Food Web Studies On Raspberries

Published on 19 March 2010 in Ecosystems and biodiversity

Photograph of raspberry aphids


Functional biodiversity (food webs in agro-ecosystems) delivers vital ecological services such as biocontrol of pests and crop pollination. Our research approach focuses on raspberry, because it is a high value crop important to Scotland, providing a locally grown source of health-promoting bioactives to consumers all year.

Current EU and UK policy (91/414 EEC, EU Sustainable Use Directive and the Water Framework Directive) mean there is effectively a zero tolerance of pesticide residues on fresh fruit. This poses a serious new problem for Scottish raspberry growers, particularly when climate change and protected cropping have greatly increased the prevalence of key pests, including virus transmitting aphids and raspberry beetle.

At SCRI we have been studying sustainable crop protection of raspberry for more than 30 years. Our aim is to develop Integrated Pest and Disease Management (IPDM) which combines several control strategies, including the use of pest resistant varieties, pest attractants, enhanced biocontrol agents (parasitoids, predators) and ‘ecological engineering’ of surrounding habitats (hedges, margins, woodlands) to increase sustainability and reduce pesticide reliance.

Our approach is multidisciplinary and operates at several scales:

• behaviour and chemoreception of specific host plant signals by individual insects
• field scale trials of new ideas for IPDM, centred on understanding key species interactions in agricultural food webs
• on-farm demonstrations of IPDM, via LEAF supported Hortlink and EU projects
• habitat manipulation and landscape scale ecology (‘ecological engineering’ and area wide IPDM, linked to modelling).

Key Points

Traditionally we have relied heavily on breeding for resistance against key pests such as raspberry aphids. However, due to selection pressure and accelerated co-evolution in polytunnels, virulent aphid biotypes can overcome plant resistance genes.

We are now at a critical ‘tipping point’ where aphids can overcome resistance genes faster than we can breed new varieties with stronger forms of pest resistance (see Fig. 1). At the same time, growers have fewer pesticides in their arsenal to control these pests.

IPDM offers the best solution for increasing durability of pest resistant crops, by spreading pressures across multiple strategies, including biocontrol, use of semiochemicals (attractants, repellents and biopesticides targeted by precision pest monitoring).

Figure 1

Figure 1: Due to prolonged dependence on aphid resistance R genes we have selected virulent aphid biotypes which can break resistance. The first R gene lasted > 30 years but the second R gene is breaking down in less than 10 years.

Our raspberry food web research demonstrates that although protected cropping significantly increases pest numbers (three species of aphids, raspberry beetle) inside polytunnels, there is far more scope to enhance biocontrol using endemic and/or introduced predators, parasitoids and fungal pathogens.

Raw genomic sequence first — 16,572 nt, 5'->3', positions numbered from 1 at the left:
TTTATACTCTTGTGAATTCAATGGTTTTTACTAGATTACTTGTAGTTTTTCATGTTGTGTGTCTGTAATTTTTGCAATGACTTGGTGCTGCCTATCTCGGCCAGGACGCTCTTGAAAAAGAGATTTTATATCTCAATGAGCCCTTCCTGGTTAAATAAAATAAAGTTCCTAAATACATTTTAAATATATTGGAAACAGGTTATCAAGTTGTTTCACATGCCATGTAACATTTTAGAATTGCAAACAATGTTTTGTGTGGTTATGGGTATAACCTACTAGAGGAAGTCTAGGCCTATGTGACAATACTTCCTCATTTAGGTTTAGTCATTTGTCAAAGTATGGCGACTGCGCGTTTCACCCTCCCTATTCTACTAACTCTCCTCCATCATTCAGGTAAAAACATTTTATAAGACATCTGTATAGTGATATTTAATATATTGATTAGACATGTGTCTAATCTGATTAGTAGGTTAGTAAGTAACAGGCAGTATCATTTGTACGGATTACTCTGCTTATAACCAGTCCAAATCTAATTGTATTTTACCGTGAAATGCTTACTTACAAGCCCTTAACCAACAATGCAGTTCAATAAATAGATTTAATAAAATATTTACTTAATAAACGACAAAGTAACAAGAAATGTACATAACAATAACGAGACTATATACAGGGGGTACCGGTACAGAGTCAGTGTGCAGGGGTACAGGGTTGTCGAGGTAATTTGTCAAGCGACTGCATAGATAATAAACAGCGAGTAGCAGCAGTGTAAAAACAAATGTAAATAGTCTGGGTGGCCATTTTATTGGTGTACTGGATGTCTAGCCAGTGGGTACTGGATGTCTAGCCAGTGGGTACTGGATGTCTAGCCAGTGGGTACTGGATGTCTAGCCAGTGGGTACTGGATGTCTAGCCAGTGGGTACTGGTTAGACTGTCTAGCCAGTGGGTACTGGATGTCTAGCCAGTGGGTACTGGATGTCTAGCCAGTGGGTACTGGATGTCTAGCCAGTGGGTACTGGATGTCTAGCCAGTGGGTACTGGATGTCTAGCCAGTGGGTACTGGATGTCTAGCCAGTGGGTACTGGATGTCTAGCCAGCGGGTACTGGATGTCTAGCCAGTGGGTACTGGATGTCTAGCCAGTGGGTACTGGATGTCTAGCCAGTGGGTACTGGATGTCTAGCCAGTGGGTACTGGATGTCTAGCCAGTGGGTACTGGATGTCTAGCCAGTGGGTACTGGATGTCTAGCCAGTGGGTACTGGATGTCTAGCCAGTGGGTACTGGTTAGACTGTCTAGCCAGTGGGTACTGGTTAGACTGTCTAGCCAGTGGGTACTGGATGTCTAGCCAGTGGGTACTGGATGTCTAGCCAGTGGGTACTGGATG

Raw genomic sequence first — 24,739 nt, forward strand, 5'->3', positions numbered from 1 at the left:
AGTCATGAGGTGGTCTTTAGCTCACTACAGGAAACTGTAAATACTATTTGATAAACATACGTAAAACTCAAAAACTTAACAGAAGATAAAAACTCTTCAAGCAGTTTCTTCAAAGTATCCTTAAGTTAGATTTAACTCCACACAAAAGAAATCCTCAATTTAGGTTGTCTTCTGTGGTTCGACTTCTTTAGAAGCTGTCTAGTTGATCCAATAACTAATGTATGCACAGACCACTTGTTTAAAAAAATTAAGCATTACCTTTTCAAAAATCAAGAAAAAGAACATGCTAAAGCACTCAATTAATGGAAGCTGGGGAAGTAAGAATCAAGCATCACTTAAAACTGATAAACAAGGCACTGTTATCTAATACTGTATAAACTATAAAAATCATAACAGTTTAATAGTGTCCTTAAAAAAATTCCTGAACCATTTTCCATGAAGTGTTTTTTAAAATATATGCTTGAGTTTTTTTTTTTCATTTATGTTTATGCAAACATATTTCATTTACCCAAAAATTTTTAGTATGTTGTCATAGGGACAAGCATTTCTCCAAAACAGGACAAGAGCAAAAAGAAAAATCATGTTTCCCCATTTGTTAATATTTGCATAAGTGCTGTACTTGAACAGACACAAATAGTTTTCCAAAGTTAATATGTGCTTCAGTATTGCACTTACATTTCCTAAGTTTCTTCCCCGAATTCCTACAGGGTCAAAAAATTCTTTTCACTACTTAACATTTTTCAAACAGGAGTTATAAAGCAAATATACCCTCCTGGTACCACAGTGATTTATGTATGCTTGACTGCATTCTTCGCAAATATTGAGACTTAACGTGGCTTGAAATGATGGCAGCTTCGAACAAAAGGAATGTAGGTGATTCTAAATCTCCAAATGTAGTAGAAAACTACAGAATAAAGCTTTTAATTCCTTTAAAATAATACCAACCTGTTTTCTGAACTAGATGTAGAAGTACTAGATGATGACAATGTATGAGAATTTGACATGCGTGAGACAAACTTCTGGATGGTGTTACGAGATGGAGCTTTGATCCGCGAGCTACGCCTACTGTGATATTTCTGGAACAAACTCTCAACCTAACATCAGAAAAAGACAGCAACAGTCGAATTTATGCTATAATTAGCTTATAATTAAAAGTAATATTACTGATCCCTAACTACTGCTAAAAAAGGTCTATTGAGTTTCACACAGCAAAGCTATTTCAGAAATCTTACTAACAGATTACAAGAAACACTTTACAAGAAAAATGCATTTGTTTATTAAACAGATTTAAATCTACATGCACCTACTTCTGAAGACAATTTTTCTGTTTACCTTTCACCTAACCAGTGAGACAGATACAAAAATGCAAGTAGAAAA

We use a technique developed in studies of GM crop ecosystems to select the most important interactions in the food web. In raspberry, we are focussing on spiders, lacewings, hoverflies and a complex of fungal pathogens as biocontrol agents which help to naturally suppress aphid populations.

We have also developed a precision monitoring tool for another key pest, the raspberry beetle, based on ‘bio-mimicry’ of the key features of a raspberry flower that attract this pest (colour and smell). This trap and lure is now being used by growers and gardeners to detect ‘hot spots’ of the pest and optimise the timing of control sprays, minimising pesticide use (see Fig. 2).

Figure 2

Figure 2: Raspberry  beetle and raspberry beetle traps.

We also use these precision traps in underpinning ecological research. We have found regional and site specific features of the landscape (hedgerows, wild hosts in forests, old raspberry plantations) which have a strong influence on the migration of pests between wild plant habitats and crops.

This ecological information is vital to fine tune IPDM solutions for specific growers in different regions and countries using different crop managements (for example, organic in Norway, conventional in UK).

Research Undertaken

We use fundamental chemical ecology, computerised insect behavioural studies and electrophysiology to identify the key plant signals that are used by insects to locate host plants or insect prey.

At the next scale we test ecologically based hypotheses about potential IPDM tools in the field, working on-station and on-farm. These provide additional spatio-temporal information which is critical to understanding insect-plant interactions and movement between plants, fields and landscapes.

Finally, we work closely with industry, policy makers and end users (RERAD, Hortlink, EU-funded research) to deliver IPDM products and promote this approach via the SCRI LEAF Innovation Centre and Open Days.

Policy Implications

IPDM is now recognised as a central strategy for sustainable crop protection under 91/414 EEC. Growers should be further encouraged to promote biocontrol by carefully managing their hedgerows, field margins and surrounding habitats at field and landscape scales (for example, Linking Environment and Farming audit). By combining pest-resistant crops, semiochemicals and enhanced biocontrol it is possible to significantly reduce pesticide use on fresh fruit. We recently demonstrated (Hortlink project) that our IPDM system gives as good pest and disease control as current standard practice whilst reducing pesticide use. This is a win-win for growers, consumers and the environment.


Dr Nick Birch, SCRI


Ecosystems and biodiversity

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